|Horst Eger & Manfred Jahn Study Feb 2010|
|EMR Issues - Phone Mast Dangers|
download full study pdf here
This study shows a significantly increased health risk in the vicinity of cell phone base stations and underscored the inadequacy of the currently accepted exposure limits:
Horst Eger and Manfred Jahn: "Spezifische Symptome und Mobilfunkstrahlung in Selbitz (Bayern) – Evidenz für eine Dosiswirkungsbeziehung" ("Specific Health Symptoms and Cell Phone Radiation in Selbitz (Bavaria, Germany)—Evidence of a Dose-Response Relationship"), published in umwelt·medizin·gesellschaft, Feb. 2010, pages 130-139. The publishers of the journal have affirmed that this study was a peer-reviewed by members of their scientific board. This study is now available in English.*
In this Jan. 2009 health survey, 251 respondents residing near wireless transmitters located on a building completed a questionnaire about their health. Participants were then classified into groups: those living 100 m, 200 m, 300 m and 400 m from the cell phone base station, and a control group living beyond 4oo m. The study found significant relationships between exposure levels and symptoms.
Those receiving higher exposure levels (living closer to the wireless facility) reported more symptoms. Symptoms included: sleep problems, depression, cerebral symptoms, infections, skin problems, cardiovascular problems, joint problems, problems of the visual and auditory system, hormone system and gastrointestinal tract. In their discussion, the authors cited and reviewed several national and international studies of military, occupational and civilian populations done since the 1960s that reported similar findings to theirs.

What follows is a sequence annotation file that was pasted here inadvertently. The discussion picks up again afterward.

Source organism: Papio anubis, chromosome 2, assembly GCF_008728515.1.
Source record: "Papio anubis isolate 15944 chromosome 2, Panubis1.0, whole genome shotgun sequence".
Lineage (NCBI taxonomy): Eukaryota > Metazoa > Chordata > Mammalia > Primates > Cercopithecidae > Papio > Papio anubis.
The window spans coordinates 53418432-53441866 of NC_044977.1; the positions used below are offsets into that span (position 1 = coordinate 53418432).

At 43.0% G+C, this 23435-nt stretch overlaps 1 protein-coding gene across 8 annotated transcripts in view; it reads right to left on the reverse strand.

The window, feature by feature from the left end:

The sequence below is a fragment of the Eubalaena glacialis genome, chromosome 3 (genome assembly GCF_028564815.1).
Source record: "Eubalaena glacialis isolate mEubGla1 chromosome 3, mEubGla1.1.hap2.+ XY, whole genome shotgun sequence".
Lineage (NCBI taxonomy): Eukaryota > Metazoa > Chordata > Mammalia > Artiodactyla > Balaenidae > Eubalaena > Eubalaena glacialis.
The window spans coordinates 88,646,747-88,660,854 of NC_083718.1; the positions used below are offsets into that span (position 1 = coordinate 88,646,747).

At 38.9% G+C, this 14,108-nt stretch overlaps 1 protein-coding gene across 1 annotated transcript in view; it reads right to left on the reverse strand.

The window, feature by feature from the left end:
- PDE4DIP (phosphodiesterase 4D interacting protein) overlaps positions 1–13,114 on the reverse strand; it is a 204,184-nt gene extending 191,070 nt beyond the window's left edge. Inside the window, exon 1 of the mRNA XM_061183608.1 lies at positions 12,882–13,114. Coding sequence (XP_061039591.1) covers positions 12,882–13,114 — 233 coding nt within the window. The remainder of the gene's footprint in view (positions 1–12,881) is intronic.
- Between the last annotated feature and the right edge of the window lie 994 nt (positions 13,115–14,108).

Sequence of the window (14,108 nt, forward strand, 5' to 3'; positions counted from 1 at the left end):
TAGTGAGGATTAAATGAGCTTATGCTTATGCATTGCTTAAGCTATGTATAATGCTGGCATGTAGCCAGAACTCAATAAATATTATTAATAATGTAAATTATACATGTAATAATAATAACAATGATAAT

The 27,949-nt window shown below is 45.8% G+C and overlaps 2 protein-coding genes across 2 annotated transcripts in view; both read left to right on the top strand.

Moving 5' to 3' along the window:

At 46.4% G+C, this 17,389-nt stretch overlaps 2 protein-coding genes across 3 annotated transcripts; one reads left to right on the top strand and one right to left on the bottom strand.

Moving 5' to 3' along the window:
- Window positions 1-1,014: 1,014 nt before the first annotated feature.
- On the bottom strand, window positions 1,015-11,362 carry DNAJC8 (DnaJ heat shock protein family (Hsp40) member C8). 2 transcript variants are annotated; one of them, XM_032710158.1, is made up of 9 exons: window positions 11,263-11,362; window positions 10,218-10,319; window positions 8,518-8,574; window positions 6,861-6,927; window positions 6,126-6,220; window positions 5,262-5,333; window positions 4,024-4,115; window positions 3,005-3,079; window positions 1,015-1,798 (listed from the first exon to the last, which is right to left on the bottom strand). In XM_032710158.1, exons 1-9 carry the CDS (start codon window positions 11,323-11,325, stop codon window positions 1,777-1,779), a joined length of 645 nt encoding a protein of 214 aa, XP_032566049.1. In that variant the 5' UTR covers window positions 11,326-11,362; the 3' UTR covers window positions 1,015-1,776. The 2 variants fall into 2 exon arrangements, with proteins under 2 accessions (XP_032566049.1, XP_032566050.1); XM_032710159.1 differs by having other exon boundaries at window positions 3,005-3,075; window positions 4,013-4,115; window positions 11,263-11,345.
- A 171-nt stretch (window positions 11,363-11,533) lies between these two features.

Other findings and conclusions:
This work provides a protocol for surveys of medical practitioners and municipality administrations to estimate possible health effects of mobile telephone basic stations situated near population residents.
A clearly increasing incidence of disease is already taking place far below legally binding exposure guideline limits.
From a legal perspective, it should be noted here that the current exposure limit regulations basically do not provide sufficient protection against health risks.
It is a physician’s responsibility—not bound by directives—to work towards the preservation of the natural basis of life regarding human health. As representatives of public health agencies, state offices such as the Public Health Department, the State Office for the Environment, and the Bavarian Ministry of the Environment as well as higher-ranking government levels such as the Federal Ministry of the Environment and the European Union are invited to specify the cause of this possible slow poisoning.